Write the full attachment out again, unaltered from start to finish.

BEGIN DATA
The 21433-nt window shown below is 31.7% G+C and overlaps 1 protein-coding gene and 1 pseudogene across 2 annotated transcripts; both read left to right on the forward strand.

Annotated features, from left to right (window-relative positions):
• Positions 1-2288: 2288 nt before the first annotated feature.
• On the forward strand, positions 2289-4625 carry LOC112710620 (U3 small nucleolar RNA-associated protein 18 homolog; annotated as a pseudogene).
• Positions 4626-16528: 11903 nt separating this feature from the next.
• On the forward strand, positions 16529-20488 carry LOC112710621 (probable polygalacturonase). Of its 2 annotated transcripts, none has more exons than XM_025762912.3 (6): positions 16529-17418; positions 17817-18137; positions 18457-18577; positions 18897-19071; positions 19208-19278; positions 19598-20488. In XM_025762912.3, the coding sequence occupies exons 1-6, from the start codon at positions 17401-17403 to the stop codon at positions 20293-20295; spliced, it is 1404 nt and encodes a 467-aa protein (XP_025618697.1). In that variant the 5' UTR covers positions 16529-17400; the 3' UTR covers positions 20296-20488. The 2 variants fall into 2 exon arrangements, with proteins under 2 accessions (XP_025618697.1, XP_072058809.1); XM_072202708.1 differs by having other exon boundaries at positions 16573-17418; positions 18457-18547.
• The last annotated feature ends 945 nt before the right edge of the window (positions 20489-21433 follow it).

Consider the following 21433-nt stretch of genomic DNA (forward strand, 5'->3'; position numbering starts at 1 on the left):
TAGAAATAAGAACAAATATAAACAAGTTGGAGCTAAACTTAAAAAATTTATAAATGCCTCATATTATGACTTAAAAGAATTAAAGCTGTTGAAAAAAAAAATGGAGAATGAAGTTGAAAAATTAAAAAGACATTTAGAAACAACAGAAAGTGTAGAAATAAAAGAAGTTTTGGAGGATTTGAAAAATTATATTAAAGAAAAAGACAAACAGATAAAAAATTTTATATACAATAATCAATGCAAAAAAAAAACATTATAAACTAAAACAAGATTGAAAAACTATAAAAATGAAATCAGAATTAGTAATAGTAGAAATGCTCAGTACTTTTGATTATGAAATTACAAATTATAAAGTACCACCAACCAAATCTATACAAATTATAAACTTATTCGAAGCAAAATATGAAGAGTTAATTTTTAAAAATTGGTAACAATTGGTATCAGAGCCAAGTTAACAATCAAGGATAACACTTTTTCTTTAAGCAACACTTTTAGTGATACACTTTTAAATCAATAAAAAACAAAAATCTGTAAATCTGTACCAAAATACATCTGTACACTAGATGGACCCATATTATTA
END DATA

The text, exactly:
The 21433-nt window shown below is 31.7% G+C and overlaps 1 protein-coding gene and 1 pseudogene across 2 annotated transcripts; both read left to right on the forward strand.

Annotated features, from left to right (window-relative positions):
• Positions 1-2288: 2288 nt before the first annotated feature.
• On the forward strand, positions 2289-4625 carry LOC112710620 (U3 small nucleolar RNA-associated protein 18 homolog; annotated as a pseudogene).
• Positions 4626-16528: 11903 nt separating this feature from the next.
• On the forward strand, positions 16529-20488 carry LOC112710621 (probable polygalacturonase). Of its 2 annotated transcripts, none has more exons than XM_025762912.3 (6): positions 16529-17418; positions 17817-18137; positions 18457-18577; positions 18897-19071; positions 19208-19278; positions 19598-20488. In XM_025762912.3, the coding sequence occupies exons 1-6, from the start codon at positions 17401-17403 to the stop codon at positions 20293-20295; spliced, it is 1404 nt and encodes a 467-aa protein (XP_025618697.1). In that variant the 5' UTR covers positions 16529-17400; the 3' UTR covers positions 20296-20488. The 2 variants fall into 2 exon arrangements, with proteins under 2 accessions (XP_025618697.1, XP_072058809.1); XM_072202708.1 differs by having other exon boundaries at positions 16573-17418; positions 18457-18547.
• The last annotated feature ends 945 nt before the right edge of the window (positions 20489-21433 follow it).

Consider the following 21433-nt stretch of genomic DNA (forward strand, 5'->3'; position numbering starts at 1 on the left):
TAGAAATAAGAACAAATATAAACAAGTTGGAGCTAAACTTAAAAAATTTATAAATGCCTCATATTATGACTTAAAAGAATTAAAGCTGTTGAAAAAAAAAATGGAGAATGAAGTTGAAAAATTAAAAAGACATTTAGAAACAACAGAAAGTGTAGAAATAAAAGAAGTTTTGGAGGATTTGAAAAATTATATTAAAGAAAAAGACAAACAGATAAAAAATTTTATATACAATAATCAATGCAAAAAAAAAACATTATAAACTAAAACAAGATTGAAAAACTATAAAAATGAAATCAGAATTAGTAATAGTAGAAATGCTCAGTACTTTTGATTATGAAATTACAAATTATAAAGTACCACCAACCAAATCTATACAAATTATAAACTTATTCGAAGCAAAATATGAAGAGTTAATTTTTAAAAATTGGTAACAATTGGTATCAGAGCCAAGTTAACAATCAAGGATAACACTTTTTCTTTAAGCAACACTTTTAGTGATACACTTTTAAATCAATAAAAAACAAAAATCTGTAAATCTGTACCAAAATACATCTGTACACTAGATGGACCCATATTATTA